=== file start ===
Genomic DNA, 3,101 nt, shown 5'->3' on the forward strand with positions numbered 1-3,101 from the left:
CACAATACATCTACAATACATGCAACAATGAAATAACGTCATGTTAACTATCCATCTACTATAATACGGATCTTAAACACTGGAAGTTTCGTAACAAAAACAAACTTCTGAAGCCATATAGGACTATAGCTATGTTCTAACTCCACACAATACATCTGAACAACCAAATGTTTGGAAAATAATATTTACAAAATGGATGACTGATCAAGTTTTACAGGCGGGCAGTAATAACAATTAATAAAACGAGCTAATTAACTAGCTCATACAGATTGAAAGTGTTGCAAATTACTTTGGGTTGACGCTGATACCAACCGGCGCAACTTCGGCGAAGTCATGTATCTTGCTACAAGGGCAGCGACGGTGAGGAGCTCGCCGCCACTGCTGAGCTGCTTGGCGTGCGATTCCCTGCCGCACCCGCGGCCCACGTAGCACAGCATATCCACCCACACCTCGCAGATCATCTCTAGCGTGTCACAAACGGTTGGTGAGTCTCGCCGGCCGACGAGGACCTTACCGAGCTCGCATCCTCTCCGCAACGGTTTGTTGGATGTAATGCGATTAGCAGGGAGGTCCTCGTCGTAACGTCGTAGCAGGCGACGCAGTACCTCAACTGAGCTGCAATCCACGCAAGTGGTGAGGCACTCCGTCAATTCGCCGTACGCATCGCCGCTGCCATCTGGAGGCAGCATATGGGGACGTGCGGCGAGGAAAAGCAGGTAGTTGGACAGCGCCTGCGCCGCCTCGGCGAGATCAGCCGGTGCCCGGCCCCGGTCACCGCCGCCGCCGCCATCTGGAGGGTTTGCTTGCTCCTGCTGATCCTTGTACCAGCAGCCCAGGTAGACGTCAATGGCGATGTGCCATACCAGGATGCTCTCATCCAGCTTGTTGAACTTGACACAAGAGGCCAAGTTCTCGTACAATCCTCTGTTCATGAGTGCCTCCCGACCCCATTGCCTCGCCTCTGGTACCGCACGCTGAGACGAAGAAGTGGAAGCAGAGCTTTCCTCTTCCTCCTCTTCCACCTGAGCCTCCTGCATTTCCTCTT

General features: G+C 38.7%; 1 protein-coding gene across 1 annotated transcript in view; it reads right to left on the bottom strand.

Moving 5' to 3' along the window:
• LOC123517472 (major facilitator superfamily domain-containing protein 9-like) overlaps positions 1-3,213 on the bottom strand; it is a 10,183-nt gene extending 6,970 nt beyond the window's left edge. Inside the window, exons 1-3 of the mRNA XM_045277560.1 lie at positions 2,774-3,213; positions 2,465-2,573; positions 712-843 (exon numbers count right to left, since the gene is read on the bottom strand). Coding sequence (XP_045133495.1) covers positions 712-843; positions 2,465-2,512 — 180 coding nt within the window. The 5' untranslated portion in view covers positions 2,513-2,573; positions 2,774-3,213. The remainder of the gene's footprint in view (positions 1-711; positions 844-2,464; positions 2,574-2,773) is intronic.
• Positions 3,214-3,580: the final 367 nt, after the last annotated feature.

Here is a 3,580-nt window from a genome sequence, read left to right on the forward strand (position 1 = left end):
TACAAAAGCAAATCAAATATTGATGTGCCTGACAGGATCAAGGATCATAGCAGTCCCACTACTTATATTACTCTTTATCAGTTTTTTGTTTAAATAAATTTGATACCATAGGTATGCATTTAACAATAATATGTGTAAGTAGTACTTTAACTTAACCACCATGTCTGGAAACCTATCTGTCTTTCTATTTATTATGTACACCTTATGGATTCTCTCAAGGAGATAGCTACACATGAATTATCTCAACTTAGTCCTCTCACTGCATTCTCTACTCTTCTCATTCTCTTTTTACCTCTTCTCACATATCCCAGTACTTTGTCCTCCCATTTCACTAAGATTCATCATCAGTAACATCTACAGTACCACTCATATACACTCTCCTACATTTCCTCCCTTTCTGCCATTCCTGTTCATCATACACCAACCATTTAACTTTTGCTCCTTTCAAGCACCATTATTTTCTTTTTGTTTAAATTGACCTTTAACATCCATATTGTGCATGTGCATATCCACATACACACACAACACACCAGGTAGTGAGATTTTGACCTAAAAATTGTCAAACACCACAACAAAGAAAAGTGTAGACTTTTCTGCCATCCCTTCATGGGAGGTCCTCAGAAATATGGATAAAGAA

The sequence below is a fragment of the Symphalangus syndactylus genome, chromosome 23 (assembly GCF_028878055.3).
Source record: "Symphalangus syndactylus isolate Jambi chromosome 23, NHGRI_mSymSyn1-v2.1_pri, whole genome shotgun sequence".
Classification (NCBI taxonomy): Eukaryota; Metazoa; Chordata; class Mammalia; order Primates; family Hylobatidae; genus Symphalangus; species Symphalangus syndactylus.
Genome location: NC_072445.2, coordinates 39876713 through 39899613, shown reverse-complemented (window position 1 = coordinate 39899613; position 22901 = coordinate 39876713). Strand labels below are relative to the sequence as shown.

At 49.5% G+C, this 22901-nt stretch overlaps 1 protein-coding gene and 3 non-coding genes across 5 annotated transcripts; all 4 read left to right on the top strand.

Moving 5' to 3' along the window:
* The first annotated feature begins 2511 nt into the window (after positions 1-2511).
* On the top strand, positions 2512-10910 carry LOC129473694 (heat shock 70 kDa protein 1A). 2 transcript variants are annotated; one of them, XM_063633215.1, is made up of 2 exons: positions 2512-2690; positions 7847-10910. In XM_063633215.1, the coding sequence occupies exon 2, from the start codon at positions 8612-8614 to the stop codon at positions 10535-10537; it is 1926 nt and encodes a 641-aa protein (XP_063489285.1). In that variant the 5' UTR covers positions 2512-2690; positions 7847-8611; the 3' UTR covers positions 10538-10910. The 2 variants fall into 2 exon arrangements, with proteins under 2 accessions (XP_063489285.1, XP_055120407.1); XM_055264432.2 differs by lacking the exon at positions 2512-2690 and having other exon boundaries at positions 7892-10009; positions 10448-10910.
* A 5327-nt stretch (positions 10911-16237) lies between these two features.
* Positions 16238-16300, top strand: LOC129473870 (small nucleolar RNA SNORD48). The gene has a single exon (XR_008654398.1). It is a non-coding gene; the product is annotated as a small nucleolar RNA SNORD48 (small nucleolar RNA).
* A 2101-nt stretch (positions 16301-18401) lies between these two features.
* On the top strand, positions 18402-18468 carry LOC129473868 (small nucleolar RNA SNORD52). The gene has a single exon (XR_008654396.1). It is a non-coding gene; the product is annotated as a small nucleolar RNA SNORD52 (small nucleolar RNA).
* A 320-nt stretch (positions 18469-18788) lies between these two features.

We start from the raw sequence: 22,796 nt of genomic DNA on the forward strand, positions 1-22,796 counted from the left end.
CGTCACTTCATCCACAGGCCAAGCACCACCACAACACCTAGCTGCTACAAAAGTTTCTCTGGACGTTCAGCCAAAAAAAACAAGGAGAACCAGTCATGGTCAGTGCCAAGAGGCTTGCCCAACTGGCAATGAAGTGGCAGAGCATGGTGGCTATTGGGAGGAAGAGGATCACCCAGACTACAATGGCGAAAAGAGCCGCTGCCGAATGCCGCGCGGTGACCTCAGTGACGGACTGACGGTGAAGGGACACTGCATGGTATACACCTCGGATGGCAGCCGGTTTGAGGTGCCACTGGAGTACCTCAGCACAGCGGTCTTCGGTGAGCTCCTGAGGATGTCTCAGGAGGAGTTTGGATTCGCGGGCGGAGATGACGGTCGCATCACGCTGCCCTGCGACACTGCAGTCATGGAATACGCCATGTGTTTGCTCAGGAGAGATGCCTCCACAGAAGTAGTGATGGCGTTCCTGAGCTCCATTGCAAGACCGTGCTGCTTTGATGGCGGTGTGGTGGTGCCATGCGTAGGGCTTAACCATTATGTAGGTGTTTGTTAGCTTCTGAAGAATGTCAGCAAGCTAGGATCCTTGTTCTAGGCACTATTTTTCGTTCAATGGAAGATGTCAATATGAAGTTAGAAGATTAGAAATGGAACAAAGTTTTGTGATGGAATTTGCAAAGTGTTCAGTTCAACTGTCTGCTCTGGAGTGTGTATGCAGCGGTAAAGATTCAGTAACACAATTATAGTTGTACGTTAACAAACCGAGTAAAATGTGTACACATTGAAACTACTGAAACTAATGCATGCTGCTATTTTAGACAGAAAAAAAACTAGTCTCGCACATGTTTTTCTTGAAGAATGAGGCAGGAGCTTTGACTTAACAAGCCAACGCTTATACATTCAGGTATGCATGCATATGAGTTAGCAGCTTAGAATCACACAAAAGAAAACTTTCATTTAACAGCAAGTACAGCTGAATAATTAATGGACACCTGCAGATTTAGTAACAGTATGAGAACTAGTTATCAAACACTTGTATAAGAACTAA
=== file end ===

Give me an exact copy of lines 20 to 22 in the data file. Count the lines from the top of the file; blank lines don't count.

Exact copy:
* On the top strand, positions 18402-18468 carry LOC129473868 (small nucleolar RNA SNORD52). The gene has a single exon (XR_008654396.1). It is a non-coding gene; the product is annotated as a small nucleolar RNA SNORD52 (small nucleolar RNA).
* A 320-nt stretch (positions 18469-18788) lies between these two features.

We start from the raw sequence: 22,796 nt of genomic DNA on the forward strand, positions 1-22,796 counted from the left end.